Charles was the son of Count Gilbert Borromeo and Margaret Medici, sister of Pope Pius IV. He was born at the family castle of Arona on Lake Maggiore, Italy, on October 2. He received the clerical tonsure when he was twelve and was sent to the Benedictine abbey of Saints Gratian and Felinus at Arona for his education.
In 1559 his uncle was elected Pope Pius IV and the following year, named Charles his secretary of state and created him a cardinal and administrator of the see of Milan. He served as Pius’s legate on numerous diplomatic missions and in 1562, was instrumental in having Pius reconvene the Council of Trent, which had been suspended in 1552.
Charles played a leading role in guiding and in fashioning the decrees of the third and last group of sessions. He refused the headship of the Borromeo family on the death of Count Frederick Borromeo, was ordained a priest in 1563, and was consecrated bishop of Milan the same year.
Before being allowed to take possession of his see, he oversaw the catechism, missal, and breviary called for by the Council of Trent. When he finally did arrive at Trent (which had been without a resident bishop for eighty years) in 1556, he instituted radical reforms despite great opposition, with such effectiveness that it became a model see. He put into effect measures to improve the morals and manners of the clergy and laity, raised the effectiveness of the diocesan operation, established seminaries for the education of the clergy, founded a Confraternity of Christian Doctrine for the religious instruction of children, and encouraged the Jesuits in his see.
He increased assistance to the poor and the needy, was most generous in his help to the English college at Douai, and during his bishopric held eleven diocesan synods and six provincial councils. He founded a society of secular priests, Oblates of St. Ambrose (now Oblates of St. Charles) in 1578, and was active in preaching, resisting the inroads of Protestantism, and bringing back lapsed Catholics to the Church. He encountered opposition from many sources in his efforts to reform people and institutions.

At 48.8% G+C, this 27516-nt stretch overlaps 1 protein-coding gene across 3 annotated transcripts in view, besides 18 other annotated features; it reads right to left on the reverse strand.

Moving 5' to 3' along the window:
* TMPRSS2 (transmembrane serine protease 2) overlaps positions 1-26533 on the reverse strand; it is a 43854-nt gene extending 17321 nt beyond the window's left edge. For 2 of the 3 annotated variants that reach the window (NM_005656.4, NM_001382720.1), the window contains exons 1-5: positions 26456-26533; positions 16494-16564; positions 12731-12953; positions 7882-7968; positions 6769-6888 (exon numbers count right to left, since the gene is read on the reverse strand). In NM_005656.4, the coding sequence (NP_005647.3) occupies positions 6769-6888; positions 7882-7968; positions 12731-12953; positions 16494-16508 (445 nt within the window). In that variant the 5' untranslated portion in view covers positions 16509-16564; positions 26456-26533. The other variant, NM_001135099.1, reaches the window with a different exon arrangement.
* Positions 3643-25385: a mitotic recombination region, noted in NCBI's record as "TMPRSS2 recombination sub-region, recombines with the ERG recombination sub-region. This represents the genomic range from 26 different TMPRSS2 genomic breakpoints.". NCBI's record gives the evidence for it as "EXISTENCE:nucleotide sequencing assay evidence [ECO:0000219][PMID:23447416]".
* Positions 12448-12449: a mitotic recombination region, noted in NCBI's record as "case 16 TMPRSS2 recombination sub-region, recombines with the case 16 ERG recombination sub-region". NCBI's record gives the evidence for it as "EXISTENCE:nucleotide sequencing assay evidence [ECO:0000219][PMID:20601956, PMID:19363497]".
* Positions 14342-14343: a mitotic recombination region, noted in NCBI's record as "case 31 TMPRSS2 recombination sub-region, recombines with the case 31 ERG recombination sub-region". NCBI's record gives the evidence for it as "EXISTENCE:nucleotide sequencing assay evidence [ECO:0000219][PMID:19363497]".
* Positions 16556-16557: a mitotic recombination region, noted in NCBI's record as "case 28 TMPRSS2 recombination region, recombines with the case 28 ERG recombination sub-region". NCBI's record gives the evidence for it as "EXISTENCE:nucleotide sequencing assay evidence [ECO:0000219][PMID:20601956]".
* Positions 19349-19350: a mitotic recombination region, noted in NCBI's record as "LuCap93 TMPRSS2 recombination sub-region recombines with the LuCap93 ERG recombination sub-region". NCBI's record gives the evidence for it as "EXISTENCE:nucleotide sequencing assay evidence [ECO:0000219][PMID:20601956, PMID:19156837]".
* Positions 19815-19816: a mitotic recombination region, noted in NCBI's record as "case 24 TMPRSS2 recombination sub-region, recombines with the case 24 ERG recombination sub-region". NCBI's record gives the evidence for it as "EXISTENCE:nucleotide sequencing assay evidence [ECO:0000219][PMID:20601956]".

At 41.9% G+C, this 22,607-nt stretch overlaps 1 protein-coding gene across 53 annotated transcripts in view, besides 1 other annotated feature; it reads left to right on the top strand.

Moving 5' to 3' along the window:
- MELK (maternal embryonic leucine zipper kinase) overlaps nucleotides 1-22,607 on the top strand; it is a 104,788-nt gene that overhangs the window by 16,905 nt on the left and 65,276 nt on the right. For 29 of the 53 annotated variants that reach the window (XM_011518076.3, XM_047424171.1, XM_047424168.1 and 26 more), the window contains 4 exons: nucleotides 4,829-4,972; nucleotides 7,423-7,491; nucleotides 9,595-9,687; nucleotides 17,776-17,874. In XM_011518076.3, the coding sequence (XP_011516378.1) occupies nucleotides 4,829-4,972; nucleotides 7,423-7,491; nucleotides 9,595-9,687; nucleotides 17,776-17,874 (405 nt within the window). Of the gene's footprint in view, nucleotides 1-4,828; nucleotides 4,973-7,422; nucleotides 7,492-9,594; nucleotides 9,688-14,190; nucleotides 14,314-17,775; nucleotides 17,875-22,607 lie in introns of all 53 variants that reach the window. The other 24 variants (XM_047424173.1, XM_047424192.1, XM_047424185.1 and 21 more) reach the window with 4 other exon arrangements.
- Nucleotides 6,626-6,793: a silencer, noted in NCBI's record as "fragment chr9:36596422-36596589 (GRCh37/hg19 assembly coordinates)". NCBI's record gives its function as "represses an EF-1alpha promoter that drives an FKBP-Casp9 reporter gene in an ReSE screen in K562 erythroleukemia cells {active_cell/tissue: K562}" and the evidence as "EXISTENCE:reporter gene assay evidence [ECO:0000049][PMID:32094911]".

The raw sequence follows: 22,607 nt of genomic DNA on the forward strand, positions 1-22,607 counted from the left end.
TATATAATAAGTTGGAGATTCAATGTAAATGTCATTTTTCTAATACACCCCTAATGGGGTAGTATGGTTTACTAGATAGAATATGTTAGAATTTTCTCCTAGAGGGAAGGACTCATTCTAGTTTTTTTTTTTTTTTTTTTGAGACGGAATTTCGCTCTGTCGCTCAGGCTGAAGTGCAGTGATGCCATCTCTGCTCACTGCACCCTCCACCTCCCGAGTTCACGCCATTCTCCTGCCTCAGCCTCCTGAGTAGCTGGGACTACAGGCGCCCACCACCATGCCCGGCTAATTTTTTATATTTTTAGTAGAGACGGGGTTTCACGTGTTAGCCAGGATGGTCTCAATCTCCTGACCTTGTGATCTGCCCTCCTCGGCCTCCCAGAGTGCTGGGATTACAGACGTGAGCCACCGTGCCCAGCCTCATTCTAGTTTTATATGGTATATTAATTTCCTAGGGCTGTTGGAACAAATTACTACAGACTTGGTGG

From Johnnette Benkovic’s Graceful Living: Meditations to Help You Grow Closer to God Day by Day
My brothers, you must realize that for us churchmen nothing is more necessary than meditation. We must meditate before, during, and after everything we do. The prophet says: “I will pray, and then I will understand.”
— From a homily of St. Charles Borromeo
What place in my prayer life does meditation on Sacred Scripture or on the truths of the Faith hold? How has it helped to understand God, myself, and others better?
Other Saints We Remember Today
Saints Vitalis and Agricola (3rd Century), Martyrs
image: H. Carolus Borromaeus Rijksmuseum, CC0, via Wikimedia Commons